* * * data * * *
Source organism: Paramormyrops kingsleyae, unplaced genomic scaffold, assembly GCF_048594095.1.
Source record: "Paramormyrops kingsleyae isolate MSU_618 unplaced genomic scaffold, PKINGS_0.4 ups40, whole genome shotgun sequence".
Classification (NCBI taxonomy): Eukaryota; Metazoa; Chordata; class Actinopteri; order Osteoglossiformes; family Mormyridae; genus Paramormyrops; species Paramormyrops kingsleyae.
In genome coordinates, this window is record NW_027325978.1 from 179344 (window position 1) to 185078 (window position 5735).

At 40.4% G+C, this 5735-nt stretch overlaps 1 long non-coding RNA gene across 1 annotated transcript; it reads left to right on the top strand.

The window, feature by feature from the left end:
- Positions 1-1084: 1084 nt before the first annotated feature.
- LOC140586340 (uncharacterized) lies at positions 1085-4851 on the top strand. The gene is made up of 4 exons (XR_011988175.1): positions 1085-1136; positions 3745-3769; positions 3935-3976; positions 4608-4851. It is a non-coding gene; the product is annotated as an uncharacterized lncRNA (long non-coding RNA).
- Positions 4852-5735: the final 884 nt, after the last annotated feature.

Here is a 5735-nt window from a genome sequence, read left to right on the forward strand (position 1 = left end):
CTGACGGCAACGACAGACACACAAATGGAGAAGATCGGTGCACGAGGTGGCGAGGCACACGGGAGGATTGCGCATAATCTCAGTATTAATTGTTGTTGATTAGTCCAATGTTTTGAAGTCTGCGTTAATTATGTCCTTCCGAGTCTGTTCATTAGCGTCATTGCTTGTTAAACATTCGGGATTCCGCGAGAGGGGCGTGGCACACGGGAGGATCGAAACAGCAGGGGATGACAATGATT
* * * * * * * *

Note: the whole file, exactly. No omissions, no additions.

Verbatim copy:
Source organism: Paramormyrops kingsleyae, unplaced genomic scaffold, assembly GCF_048594095.1.
Source record: "Paramormyrops kingsleyae isolate MSU_618 unplaced genomic scaffold, PKINGS_0.4 ups40, whole genome shotgun sequence".
Classification (NCBI taxonomy): Eukaryota; Metazoa; Chordata; class Actinopteri; order Osteoglossiformes; family Mormyridae; genus Paramormyrops; species Paramormyrops kingsleyae.
In genome coordinates, this window is record NW_027325978.1 from 179344 (window position 1) to 185078 (window position 5735).

At 40.4% G+C, this 5735-nt stretch overlaps 1 long non-coding RNA gene across 1 annotated transcript; it reads left to right on the top strand.

The window, feature by feature from the left end:
- Positions 1-1084: 1084 nt before the first annotated feature.
- LOC140586340 (uncharacterized) lies at positions 1085-4851 on the top strand. The gene is made up of 4 exons (XR_011988175.1): positions 1085-1136; positions 3745-3769; positions 3935-3976; positions 4608-4851. It is a non-coding gene; the product is annotated as an uncharacterized lncRNA (long non-coding RNA).
- Positions 4852-5735: the final 884 nt, after the last annotated feature.

Here is a 5735-nt window from a genome sequence, read left to right on the forward strand (position 1 = left end):
CTGACGGCAACGACAGACACACAAATGGAGAAGATCGGTGCACGAGGTGGCGAGGCACACGGGAGGATTGCGCATAATCTCAGTATTAATTGTTGTTGATTAGTCCAATGTTTTGAAGTCTGCGTTAATTATGTCCTTCCGAGTCTGTTCATTAGCGTCATTGCTTGTTAAACATTCGGGATTCCGCGAGAGGGGCGTGGCACACGGGAGGATCGAAACAGCAGGGGATGACAATGATT